Well, this was a totally different experience than the race I ran, just 24 some odd hours before.
So I got into Omaha (1.25 hours away from my hotel) at ~10pm the night before the race, which is never a good omen, especially because I was tired as heck and only got ~6 hours of sleep the night before.
This was the 33rd annual National Guard (Guard troops from all over the country running which was awesome to see, especially me being a National guard vet) Lincoln Marathon , so the entire operation was a well oiled machine. The town of Lincoln really supports this race. I heard the figure of 2000+ volunteers (for 5000+ runners), all of which were quite happy to help us runners out. Always smiling, cheering us on, it was awesome. The aid stations had something I have never seen before in my entire racing career, many of the water/Gatorade cups having lids and straws. Very labor intensive, but boy, did it make drinking while running so much easier it was so awesome. Weather was perfect, 45 degrees and no wind at race start, and I think it was maybe hit 55 by race end. You could not ask for more perfect marathoning weather, trust me. A total and complete different marathon than the one I ran yesterday.
I was hurting, so this was a perfect race to find someone who was running a reasonable pace and chat/run with them, making the miles go by faster. I spend time chatting with a few people (all of which later ‘took off’ leaving me behind, until I met this wonderful woman from Omaha. Turns out she was running her very first marathon, and she seemed cool, so I spend the next 2.5 hours running right next to her, coaching her and chatting with her keeping her mind off how much she was hurting. Before this race, she had never run farther than 18 miles. We chatted about school, jobs, the health care crisis, love (the story of how she met her husband is really cute, I have to say) anything I could come up with to keep her mind off what was actually happening. She thanked me profusely but I told her that if it wasn’t for her, I would have started taking walking breaks at mile 18. Turns out, I was hurting pretty bad, but being ‘there’ for her helped me stay strong. Another case of being a good Samaritan paying me back in spades. I wish I could do this for someone every race, pacing them to their goals. It feels awesome. I should sell my services :)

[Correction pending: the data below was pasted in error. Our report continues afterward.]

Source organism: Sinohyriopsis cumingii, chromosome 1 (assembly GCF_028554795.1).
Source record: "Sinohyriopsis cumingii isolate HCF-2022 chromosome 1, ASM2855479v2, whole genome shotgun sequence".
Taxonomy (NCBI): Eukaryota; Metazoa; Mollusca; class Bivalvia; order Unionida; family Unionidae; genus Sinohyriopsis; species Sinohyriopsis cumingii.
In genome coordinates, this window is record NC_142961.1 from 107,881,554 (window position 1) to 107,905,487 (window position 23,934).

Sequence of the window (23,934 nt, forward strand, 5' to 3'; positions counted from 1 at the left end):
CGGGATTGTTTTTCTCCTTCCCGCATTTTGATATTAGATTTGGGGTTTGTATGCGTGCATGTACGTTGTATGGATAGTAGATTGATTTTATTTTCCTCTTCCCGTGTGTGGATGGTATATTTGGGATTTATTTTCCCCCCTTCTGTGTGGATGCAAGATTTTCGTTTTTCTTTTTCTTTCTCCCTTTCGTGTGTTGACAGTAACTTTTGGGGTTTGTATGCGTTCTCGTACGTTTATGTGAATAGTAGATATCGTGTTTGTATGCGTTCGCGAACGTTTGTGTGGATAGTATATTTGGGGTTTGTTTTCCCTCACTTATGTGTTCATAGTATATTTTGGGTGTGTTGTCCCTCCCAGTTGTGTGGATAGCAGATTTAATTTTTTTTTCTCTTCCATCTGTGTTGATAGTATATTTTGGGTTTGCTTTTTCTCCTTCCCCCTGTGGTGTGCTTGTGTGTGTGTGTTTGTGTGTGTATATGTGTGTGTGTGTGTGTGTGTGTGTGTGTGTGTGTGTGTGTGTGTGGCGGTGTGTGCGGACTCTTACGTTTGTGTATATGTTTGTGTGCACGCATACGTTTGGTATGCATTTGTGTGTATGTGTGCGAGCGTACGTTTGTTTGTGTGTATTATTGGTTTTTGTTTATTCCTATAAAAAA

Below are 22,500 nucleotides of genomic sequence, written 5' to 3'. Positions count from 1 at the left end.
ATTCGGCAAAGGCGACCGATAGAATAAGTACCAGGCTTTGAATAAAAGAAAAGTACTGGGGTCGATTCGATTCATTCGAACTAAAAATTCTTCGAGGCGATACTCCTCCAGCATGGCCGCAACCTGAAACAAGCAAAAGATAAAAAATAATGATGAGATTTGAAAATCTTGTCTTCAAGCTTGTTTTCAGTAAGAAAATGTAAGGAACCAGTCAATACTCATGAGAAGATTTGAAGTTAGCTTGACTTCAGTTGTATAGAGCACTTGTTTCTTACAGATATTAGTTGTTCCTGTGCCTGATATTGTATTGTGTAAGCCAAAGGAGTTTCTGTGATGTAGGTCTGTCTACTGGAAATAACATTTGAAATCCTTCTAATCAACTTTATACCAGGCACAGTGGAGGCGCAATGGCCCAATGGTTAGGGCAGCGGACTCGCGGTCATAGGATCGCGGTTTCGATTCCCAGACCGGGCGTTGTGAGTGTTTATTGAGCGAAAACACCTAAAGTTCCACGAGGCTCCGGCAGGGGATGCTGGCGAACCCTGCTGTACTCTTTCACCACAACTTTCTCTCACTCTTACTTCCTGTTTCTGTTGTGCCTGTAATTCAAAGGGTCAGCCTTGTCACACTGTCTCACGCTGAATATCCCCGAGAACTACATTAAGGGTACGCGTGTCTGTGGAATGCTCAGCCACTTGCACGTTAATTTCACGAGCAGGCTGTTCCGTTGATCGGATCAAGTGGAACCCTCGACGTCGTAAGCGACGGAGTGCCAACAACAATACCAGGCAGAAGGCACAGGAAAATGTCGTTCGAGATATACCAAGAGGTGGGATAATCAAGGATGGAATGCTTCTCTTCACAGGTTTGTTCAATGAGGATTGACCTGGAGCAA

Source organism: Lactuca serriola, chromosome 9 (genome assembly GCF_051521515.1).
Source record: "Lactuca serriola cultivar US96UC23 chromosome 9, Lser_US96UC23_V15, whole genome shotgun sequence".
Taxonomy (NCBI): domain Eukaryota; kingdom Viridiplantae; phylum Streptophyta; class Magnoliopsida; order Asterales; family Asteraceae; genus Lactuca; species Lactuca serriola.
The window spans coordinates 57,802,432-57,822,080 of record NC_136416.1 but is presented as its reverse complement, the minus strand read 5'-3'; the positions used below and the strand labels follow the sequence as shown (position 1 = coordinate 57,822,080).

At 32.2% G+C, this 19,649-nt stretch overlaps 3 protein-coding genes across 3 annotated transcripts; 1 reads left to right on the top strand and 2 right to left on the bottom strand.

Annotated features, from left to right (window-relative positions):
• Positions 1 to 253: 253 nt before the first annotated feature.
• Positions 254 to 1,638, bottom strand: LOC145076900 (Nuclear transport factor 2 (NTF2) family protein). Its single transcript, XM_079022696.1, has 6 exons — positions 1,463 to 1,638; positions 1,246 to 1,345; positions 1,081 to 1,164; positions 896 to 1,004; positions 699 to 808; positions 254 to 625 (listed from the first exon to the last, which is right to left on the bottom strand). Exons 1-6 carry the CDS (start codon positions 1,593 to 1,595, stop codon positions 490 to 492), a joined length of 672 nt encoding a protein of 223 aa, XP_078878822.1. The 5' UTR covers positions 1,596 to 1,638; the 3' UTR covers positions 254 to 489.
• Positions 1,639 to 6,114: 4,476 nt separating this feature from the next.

After a nice jog, the finish line was the 50 yard line at Nebraska Stadium (ya know, where the Cornhuskers play) which was cool. My first two ever marathons, Sunburst and Detroit also finished on 50 yard lines (Notre Dame stadium and Ford Field, respectively) so the handstand here was pretty cool.
As upset as I was about yesterday’s marathon, I was very happy with the Lincoln marathon. Great people, lots of support, well run race. My hat’s off to these Nebraskans. They know how to pull a marathon off. This one will be remembered as one of the most seamless and enjoyable. A quick drive, lots of food and a long 2 hop flight home followed by a 2 hour drive got me to Misty’s at 11:45 pm.
I was in the state of Texas for only 22 hours, and in Nebraska for just 18. A whirlwind trip, like most of my other marathon trips, only more so. This trip with all it planning, logistics, and running required a lot of focus and time, but I seem to be getting good at it. Once I finally achieve my 50 states goal, who knows what I’ll do. Every marathon within a 200 mile radius? I wonder how many that is